Incarcerated Adolescent Girls: Personality, Social Competence, and Delinquency

By ter Laak, Jan; de Goede, Martijn et al. | Adolescence, Summer 2003 | Go to article overview
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Incarcerated Adolescent Girls: Personality, Social Competence, and Delinquency


ter Laak, Jan, de Goede, Martijn, Aleva, Liesbeth, Brugman, Gerard, van Leuven, Miranda, Hussmann, Judith, Adolescence


There are several theories that try to explain juvenile delinquency. The present study confines itself to investigating personality traits and social competence as predictors of delinquency in adolescent girls.

Personality Traits as Predictors of Delinquency

Eysenck (1964, 1976) and Eysenck and Eysenck (1985) suggested that, compared to nondelinquents, delinquents are more extroverted, neurotic, and tough-minded (psychoticism). The last factor can be seen as a combination of low agreeableness and low conscientiousness, which, together with extroversion, neuroticism, and openness to experience (or autonomy), are known as the Big Five personality factors (Costa & McCrae, 1992; Hendriks, 1997). Furnham and Thompson's (1991) study on how personality correlates with crime indicated that there is a relationship between delinquency and psychoticism. They found a lack of consistency with respect to extroversion and neuroticism.

Heaven (1996), investigating the relationship between the Big Five and delinquency, found that neuroticism and conscientiousness were significantly associated with the level of delinquency in high school students, while extroversion and openness were not. John, Caspi, Robins, Moffit, and Stouthamer-Loeber (1994), examining delinquency in 12- to 13-year-old boys, found that a high level of delinquency was accompanied by low levels of agreeableness and conscientiousness. A high level of delinquency was also related to a high level of the sensation-seeking facet of extroversion, while neuroticism and delinquency were not related. Wit and Van Aken (1998) reported that incarcerated adolescent boys who were treated in a residential institution scored higher on conscientiousness and neuroticism, and lower on agreeableness, than did a nondelinquent control group.

Elements of Gottfredson and Hirschi's (1990) general theory of crime can be considered to support the position that personality traits are predictive of delinquency. For example, the results of a meta-analysis by Pratt and Cullen (2000) suggested that low self-control was a good predictor of crime. Low self-control included the following factors: lack of resistance to immediate gratification, impulsiveness, insensitiveness, physical risk taking, shortsightedness, and being unable to express problems. These low self-control factors were described as stable individual characteristics. They also partly resembled the description of a personality trait, and Pratt and Cullen's meta-analysis found that a trait-opportunity or trait-situation relationship was present. Inclusion of the situation or opportunity improved the power of the control variable to predict criminal behavior.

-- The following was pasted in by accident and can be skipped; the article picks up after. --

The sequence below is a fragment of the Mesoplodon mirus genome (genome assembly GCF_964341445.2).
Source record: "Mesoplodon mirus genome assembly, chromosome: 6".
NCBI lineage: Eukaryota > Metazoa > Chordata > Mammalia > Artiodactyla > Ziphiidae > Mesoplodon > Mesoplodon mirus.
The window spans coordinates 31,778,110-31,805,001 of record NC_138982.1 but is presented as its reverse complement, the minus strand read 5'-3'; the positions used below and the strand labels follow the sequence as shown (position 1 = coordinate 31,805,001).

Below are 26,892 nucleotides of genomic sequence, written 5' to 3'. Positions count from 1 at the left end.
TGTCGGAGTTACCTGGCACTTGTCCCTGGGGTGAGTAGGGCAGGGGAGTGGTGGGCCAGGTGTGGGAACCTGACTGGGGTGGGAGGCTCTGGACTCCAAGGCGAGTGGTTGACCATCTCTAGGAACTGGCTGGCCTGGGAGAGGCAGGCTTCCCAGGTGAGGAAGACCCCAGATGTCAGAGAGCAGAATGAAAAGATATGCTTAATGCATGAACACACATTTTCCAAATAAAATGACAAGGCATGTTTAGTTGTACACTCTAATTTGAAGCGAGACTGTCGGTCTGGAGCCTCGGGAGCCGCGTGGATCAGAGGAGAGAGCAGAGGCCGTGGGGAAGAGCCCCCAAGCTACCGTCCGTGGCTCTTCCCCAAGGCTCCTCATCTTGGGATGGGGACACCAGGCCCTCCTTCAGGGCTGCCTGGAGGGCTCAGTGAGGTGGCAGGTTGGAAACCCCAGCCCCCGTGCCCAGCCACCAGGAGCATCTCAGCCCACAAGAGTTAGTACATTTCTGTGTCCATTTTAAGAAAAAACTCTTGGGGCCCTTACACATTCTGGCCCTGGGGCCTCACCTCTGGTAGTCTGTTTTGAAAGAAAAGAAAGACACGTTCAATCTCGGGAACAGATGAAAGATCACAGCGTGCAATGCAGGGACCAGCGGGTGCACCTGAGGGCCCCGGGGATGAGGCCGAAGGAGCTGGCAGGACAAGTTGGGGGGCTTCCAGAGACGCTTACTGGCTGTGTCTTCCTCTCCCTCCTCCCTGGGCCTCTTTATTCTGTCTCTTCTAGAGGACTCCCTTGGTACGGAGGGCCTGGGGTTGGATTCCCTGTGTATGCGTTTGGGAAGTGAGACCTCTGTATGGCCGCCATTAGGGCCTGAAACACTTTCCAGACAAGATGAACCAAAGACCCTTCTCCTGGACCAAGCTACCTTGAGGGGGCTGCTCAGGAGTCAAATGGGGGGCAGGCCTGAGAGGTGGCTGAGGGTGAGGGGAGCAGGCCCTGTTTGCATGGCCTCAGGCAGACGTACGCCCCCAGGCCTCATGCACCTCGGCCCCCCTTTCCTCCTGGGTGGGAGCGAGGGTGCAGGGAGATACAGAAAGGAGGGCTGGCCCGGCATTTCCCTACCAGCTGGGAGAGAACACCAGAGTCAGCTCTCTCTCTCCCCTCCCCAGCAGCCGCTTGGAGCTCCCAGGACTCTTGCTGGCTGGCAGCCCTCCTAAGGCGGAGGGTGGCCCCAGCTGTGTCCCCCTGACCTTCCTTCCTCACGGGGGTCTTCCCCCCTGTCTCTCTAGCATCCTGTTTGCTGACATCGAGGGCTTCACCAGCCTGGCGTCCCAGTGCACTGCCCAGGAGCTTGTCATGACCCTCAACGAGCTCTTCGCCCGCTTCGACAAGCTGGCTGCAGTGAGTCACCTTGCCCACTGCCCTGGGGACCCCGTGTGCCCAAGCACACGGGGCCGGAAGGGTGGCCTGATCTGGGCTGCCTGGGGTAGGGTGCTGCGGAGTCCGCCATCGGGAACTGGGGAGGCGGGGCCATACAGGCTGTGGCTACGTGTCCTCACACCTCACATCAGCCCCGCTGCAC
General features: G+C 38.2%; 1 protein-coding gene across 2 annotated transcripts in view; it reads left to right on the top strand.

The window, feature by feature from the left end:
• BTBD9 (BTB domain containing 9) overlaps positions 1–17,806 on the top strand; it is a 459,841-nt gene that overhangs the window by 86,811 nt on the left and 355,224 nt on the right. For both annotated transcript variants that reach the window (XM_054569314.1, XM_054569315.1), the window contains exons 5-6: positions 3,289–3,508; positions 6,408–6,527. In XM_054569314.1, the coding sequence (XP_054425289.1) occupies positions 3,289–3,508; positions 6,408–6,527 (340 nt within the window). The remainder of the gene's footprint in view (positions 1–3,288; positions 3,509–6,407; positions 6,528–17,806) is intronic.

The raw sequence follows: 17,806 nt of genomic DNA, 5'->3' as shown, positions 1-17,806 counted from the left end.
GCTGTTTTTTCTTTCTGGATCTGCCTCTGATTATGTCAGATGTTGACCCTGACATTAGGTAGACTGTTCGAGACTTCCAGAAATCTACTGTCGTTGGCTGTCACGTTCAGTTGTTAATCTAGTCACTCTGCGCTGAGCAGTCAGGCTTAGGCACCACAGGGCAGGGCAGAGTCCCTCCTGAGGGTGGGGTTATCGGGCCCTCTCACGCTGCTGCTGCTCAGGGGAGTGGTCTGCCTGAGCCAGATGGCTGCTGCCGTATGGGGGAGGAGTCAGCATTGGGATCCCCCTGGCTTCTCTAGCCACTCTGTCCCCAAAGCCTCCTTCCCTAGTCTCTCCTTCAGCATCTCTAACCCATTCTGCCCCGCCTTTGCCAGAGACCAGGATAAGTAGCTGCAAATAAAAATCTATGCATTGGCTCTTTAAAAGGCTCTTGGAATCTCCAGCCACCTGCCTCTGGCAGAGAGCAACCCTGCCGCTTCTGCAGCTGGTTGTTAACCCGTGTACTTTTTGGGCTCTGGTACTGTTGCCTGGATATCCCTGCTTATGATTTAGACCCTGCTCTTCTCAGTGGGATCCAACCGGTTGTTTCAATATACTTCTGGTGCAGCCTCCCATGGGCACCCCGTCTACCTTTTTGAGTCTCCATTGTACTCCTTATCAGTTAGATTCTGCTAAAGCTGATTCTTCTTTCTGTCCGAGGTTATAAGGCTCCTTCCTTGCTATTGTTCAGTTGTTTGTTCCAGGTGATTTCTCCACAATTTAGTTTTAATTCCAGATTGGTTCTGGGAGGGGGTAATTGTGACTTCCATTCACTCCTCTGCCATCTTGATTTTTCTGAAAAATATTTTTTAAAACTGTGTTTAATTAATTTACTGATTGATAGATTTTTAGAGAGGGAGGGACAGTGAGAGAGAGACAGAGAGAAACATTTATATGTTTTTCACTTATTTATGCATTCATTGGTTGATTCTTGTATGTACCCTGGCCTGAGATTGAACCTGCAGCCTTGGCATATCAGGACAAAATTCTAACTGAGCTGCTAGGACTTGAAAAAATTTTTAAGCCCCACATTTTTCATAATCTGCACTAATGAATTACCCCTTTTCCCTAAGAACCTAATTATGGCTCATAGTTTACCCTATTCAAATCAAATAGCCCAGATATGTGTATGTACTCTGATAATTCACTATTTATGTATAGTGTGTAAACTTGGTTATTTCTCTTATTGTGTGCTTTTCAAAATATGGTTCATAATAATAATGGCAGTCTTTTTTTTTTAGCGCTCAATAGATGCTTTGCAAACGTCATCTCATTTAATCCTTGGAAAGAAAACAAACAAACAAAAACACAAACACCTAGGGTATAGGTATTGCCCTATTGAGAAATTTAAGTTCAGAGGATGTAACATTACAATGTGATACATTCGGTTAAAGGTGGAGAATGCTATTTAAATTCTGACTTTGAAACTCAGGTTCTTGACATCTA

Social Competence in Delinquents

Psychologists often stress the fact that juvenile delinquents lack the social skills needed to solve interpersonal problems. For example, Gaffney and McFall (1981) found that delinquent adolescent girls resolved their social problems less adequately than did a comparable nondelinquent group. This and similar findings paved the way for the inclusion of social skills training as part of rehabilitation programs for juvenile delinquents (see Gendreau & Ross, 1987).

However, Eysenck (1976) indicated that some delinquents are more, not less, socially competent than the average person. He distinguished "criminals to their fingertips" from those "who simply cannot get by in our complex society" (p. 115). Specifically, successful delinquents need social, organizational, and computational skills to estimate the risks involved in criminal acts (i.e., to succeed, they must conduct a cost-benefit analysis of criminal activities). This hypothesis is in accord with rational choice theory, which suggests that criminals think rationally and strategically to accrue the benefits of their crime (e.g., money, goods, excitement, belonging to a group, respect of other criminals; see Cornish & Clarke, 1986).

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